“Pope Francis chose an incorrect tone to convey the content of this conversation,” the Moscow Patriarchy said, though it did not explicitly mention the “altar boy” comment.
“Such statements are unlikely to contribute to the establishment of a constructive dialogue between the Roman Catholic and Russian Orthodox Churches, which is especially necessary at the present time.”
Kirill, 75, a close ally of Putin, sees the war as a bulwark against a West he considers decadent, particularly over the acceptance of homosexuality.
The Russian Orthodox Church is by far the biggest of the churches in the Eastern Orthodox communion, which split with Western Christianity in the Great Schism of 1054. Today it has about 100 million followers within Russia and more outside.
Ukraine has about 30 million Orthodox believers, divided between the Ukrainian Orthodox Church of the Moscow Patriarchate and two other Orthodox Churches, one of which is the autocephalous, or self-governing, Ukrainian Orthodox Church.
Francis, 85, has asked for a meeting in Moscow with Putin about Ukraine but the Kremlin said on Wednesday there was no agreement on this.
Russia and the West frame the conflict in Ukraine very differently.
Moscow calls its actions a “special military operation” to disarm Ukraine and protect it from fascists. Kyiv and its Western backers say the fascism claim is absurd and say Russia is waging an unprovoked war that threatens Ukraine’s continued existence as a sovereign, democratic state.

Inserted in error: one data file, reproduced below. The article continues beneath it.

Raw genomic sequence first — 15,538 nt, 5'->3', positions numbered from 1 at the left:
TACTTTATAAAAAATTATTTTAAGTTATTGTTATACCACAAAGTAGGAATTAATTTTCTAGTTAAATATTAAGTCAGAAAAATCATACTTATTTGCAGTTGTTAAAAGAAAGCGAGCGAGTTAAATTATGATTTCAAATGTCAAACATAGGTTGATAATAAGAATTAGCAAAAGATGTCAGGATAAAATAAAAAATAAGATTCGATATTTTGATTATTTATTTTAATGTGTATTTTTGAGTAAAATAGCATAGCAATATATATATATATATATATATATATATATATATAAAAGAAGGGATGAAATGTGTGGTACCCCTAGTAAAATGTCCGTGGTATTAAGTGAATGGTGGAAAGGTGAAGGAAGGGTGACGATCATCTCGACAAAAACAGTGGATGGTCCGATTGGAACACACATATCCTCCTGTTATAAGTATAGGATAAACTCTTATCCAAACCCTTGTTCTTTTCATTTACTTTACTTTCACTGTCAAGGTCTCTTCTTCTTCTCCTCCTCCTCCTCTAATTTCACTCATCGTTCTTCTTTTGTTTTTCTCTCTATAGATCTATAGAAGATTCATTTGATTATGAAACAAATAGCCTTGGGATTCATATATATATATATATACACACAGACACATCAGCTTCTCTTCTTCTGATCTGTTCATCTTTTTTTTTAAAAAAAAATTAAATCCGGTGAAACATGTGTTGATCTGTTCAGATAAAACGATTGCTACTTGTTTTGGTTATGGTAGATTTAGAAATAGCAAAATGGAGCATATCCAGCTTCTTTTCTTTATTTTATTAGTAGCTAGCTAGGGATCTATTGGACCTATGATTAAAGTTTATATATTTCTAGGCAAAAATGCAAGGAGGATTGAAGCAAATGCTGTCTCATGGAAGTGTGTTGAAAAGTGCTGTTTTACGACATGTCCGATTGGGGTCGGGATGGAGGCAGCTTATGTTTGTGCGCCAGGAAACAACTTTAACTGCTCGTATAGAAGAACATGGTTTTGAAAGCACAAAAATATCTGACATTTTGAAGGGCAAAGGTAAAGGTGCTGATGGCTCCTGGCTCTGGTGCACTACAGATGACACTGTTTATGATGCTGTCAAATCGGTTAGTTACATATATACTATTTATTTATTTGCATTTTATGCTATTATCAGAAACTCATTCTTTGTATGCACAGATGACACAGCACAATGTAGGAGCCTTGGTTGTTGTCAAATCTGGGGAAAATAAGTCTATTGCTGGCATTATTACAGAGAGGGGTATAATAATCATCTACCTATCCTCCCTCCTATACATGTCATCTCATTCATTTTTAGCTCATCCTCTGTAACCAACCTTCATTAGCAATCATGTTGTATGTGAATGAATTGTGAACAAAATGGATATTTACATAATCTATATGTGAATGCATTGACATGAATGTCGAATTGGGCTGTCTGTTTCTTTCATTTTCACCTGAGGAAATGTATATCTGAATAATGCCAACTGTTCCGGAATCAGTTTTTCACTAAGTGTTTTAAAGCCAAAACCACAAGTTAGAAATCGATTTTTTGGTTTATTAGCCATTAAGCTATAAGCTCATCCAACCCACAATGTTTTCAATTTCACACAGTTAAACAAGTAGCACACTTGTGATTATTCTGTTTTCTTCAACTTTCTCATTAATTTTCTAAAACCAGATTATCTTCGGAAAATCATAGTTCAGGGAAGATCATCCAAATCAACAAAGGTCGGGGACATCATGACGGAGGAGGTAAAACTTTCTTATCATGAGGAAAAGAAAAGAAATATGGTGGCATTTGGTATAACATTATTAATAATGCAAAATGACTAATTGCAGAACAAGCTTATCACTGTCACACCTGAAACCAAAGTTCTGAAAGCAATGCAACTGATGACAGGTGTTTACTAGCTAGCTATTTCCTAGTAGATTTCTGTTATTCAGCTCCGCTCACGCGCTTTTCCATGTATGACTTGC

The Moscow Patriarchy quoted Kirill as telling Pope Francis on March 16 that the Western media had failed to accurately report the situation in Ukraine – a frequent Russian complaint.
Kirill said the conflict in Ukraine had begun in 2014 when protests toppled a pro-Russian president. Kirill noted what he said was the persecution of Russian speakers in Ukraine’s port city of Odesa. Ukraine denies any such persecution.
But Kirill also expressed sorrow over the conflict.
“Of course, this situation is associated with great pain for me. My flock is on both sides of the confrontation, they are mostly Orthodox people,” the Patriarchy quoted him as saying.
“How can we foster the pacification of those fighting with the single goal of achieving the consolidation of peace and justice?”
Putin has also cited NATO enlargement to Russia’s borders as a reason for the conflict in Ukraine despite what he says were assurances given as the Soviet Union collapsed that the alliance would not expand – an issue Kirill touched on.
“Patriarch Kirill further recalled that at the end of the Soviet era, Russia received an assurance that NATO would not move one inch in the eastern direction,” the Moscow Patriarchy said. “However, this promise was broken.”
The United States and NATO deny such assurances were given but say countries are free to apply to join an alliance they say is purely defensive and poses no threat to Russia.